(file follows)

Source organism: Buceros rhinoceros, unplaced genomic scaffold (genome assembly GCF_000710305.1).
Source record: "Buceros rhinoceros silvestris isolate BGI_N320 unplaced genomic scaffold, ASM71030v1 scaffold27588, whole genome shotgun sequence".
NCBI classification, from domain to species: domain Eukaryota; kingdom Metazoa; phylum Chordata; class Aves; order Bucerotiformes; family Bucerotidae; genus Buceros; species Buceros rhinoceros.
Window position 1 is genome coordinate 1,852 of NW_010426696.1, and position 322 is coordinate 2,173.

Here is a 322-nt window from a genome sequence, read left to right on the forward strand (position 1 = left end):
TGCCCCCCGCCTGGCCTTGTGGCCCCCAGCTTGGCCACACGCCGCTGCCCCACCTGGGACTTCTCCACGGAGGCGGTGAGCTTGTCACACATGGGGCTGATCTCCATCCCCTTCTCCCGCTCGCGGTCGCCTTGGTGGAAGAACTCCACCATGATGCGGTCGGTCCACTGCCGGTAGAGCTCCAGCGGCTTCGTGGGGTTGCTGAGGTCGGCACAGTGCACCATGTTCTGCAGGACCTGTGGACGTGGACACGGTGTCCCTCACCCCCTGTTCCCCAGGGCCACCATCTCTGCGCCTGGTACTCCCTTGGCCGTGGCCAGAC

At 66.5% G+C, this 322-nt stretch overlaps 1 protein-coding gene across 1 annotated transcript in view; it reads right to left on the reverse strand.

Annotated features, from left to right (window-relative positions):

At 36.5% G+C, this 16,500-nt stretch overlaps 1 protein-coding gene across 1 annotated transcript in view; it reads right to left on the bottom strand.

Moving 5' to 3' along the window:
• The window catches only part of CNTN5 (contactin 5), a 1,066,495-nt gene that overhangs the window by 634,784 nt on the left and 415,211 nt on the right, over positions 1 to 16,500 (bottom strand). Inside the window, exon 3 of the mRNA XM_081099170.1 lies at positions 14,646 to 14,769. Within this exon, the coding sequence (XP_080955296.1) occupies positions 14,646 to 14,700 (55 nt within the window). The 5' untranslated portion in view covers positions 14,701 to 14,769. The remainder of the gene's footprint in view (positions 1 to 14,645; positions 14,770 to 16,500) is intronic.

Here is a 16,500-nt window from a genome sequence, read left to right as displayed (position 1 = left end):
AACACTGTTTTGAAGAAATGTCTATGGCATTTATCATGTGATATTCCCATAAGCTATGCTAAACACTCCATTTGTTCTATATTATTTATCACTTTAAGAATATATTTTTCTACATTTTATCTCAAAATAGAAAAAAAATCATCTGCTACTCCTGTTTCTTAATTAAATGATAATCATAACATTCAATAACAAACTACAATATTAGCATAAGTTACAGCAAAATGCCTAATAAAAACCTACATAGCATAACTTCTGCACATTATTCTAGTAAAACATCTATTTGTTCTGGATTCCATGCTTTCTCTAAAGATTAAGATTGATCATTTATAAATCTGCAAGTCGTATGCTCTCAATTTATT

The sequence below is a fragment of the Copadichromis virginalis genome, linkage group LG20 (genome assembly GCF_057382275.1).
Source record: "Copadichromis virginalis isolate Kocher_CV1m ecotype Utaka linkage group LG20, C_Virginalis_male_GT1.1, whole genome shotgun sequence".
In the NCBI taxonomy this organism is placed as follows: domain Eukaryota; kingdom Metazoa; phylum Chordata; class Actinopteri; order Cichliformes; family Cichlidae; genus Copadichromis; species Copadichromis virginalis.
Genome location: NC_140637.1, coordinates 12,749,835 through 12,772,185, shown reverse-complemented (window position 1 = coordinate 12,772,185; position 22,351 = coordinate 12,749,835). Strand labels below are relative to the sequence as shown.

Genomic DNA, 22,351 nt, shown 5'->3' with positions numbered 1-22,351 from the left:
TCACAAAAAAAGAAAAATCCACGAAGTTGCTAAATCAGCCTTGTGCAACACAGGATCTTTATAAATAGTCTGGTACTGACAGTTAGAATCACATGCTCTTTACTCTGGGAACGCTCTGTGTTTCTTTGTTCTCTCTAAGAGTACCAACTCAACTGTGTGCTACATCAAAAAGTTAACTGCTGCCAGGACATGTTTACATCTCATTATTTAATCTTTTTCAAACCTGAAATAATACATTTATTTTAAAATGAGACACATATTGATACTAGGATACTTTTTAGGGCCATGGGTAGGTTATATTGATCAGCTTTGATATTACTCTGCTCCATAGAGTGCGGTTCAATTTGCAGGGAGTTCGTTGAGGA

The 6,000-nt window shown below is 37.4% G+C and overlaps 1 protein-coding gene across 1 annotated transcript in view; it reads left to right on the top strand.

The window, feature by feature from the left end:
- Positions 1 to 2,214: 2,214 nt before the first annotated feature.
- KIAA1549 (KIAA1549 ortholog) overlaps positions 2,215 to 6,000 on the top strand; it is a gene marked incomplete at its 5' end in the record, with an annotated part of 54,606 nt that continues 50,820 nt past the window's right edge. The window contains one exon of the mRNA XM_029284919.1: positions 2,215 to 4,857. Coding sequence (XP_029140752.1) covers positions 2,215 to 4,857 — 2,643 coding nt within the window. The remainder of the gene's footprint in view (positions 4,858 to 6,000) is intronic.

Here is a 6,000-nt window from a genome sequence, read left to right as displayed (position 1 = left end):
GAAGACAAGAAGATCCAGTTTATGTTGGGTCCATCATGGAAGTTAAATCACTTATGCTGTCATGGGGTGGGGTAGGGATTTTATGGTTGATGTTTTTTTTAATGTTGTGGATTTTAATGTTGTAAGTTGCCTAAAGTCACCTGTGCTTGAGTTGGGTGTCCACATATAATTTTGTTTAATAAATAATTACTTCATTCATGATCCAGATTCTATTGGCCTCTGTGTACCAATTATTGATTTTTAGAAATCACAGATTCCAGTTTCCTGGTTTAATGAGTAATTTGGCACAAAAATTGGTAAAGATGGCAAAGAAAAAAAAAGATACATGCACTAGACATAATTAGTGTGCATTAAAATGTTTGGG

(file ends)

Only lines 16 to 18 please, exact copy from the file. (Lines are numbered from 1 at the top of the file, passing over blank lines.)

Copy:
In the NCBI taxonomy this organism is placed as follows: domain Eukaryota; kingdom Metazoa; phylum Chordata; class Actinopteri; order Cichliformes; family Cichlidae; genus Copadichromis; species Copadichromis virginalis.
Genome location: NC_140637.1, coordinates 12,749,835 through 12,772,185, shown reverse-complemented (window position 1 = coordinate 12,772,185; position 22,351 = coordinate 12,749,835). Strand labels below are relative to the sequence as shown.

Genomic DNA, 22,351 nt, shown 5'->3' with positions numbered 1-22,351 from the left: